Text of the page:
• Doh, a thermos is of course the answer. The reason I haven't been using one is because carrying a large cylinder of metal gives me, very literally, a headache -- wacky I know, and this morning I had completely forgotten about this odd qualification of mine which explains why there isn't a common solution to this problem: Because there is a common solution to this problem, just I'd already disqualified it. So I'll have to live with the camelback inside my jacket, lol. Until someone makes a plastic vacuum bottle. – goldilocks Jan 5 at 7:30
  • 2
    you can find neoprene insulation sleeves that are nowhere near as efficient as thermos, but still help preventing freezing – njzk2 Jan 6 at 2:39
  • @goldilocks: I don't know how the metal of the thermos is giving you a headache, but I have seen thermos with plastic outside and reflecting glass inside. Maybe one of those will solve your issue? – Paul Paulsen Jan 7 at 19:35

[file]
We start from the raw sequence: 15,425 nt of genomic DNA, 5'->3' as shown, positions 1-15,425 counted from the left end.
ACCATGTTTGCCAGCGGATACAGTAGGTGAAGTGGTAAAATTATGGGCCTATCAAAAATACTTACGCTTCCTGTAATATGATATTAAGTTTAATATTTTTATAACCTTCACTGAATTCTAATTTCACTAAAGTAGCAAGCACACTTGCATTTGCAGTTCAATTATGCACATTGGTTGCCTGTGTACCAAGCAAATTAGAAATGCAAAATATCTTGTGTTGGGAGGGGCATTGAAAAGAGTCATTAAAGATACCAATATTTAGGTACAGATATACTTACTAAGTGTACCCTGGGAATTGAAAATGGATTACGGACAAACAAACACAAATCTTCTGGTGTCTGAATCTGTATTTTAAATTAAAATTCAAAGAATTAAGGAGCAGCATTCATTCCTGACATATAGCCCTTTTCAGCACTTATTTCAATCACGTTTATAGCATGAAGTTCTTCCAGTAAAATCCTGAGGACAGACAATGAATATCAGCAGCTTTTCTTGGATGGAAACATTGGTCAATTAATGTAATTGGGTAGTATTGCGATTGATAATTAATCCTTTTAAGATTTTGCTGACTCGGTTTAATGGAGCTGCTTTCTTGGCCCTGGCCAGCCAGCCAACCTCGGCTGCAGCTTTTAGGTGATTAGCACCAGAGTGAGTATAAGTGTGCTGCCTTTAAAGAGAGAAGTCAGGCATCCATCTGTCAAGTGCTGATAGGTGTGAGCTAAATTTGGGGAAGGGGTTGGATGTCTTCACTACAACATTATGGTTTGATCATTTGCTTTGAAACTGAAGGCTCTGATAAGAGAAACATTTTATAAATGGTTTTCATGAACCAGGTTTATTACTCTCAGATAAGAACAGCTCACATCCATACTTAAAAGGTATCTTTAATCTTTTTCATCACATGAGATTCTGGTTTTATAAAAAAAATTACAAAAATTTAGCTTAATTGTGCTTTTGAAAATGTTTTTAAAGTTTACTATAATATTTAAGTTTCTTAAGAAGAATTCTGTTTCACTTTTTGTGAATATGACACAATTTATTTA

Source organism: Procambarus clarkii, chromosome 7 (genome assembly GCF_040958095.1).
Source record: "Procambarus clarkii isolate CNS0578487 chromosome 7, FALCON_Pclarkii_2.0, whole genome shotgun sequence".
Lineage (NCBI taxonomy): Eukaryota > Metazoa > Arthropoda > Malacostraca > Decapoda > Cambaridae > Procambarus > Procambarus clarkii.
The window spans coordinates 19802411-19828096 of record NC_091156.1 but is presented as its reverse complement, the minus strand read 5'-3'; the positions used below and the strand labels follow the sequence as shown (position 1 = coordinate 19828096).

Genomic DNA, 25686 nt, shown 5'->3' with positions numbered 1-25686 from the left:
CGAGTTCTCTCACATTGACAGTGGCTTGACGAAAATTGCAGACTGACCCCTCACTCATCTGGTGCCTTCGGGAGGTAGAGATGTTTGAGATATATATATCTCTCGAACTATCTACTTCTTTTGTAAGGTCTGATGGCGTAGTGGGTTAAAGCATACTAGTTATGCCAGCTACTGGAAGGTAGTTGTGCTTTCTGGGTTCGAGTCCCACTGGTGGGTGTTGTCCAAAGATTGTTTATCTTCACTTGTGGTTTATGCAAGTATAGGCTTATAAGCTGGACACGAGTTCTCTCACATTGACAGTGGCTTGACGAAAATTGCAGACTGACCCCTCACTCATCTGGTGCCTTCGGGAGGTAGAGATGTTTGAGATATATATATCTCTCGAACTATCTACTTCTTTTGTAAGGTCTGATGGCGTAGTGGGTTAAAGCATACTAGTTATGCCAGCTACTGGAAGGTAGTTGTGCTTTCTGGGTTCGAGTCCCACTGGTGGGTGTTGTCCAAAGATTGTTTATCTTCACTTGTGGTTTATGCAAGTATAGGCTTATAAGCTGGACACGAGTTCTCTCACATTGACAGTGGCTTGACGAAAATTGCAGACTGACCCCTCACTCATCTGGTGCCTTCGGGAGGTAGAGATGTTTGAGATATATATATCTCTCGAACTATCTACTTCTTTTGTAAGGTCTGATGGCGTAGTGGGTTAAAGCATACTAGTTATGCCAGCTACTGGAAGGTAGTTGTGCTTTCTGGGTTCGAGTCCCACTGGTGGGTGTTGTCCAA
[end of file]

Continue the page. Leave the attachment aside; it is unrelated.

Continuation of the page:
5
  • Use warmer water to begin with (even hot. possibly tea if you don't like drinking hot water)
  • Use a thermos or an bottle insulation sleeve (typically made of neoprene, it will help a bottle stay warmer for a bit longer)
  • Bring more water, since as you noticed, when the bottle is less full that's when it freezes
  • When you notice that your water gets really cold, put it under your outer layer
4

You can hardly avoid drinking water freezing in this temperatures when in a backpack. So this leaves you with basically two solutions:

  1. Keep it in an inside pocket, which is probably not very comfortable
  2. Use a small thermos bottle. It is not exactly ultra light but every time out mountaineering in cold weather I really valued something warm to drink.
  3. (Since it is only 2-3 hours, drinking sufficiently on the car or cabin before you leave and not drinking while out skiing.)
2

Not a solution in itself, but pushing the "unusable" point somewhat further:

Carry the bottle (preferably in thermo sleeve, and with warm/hot water at the beginning of the tour) upside down.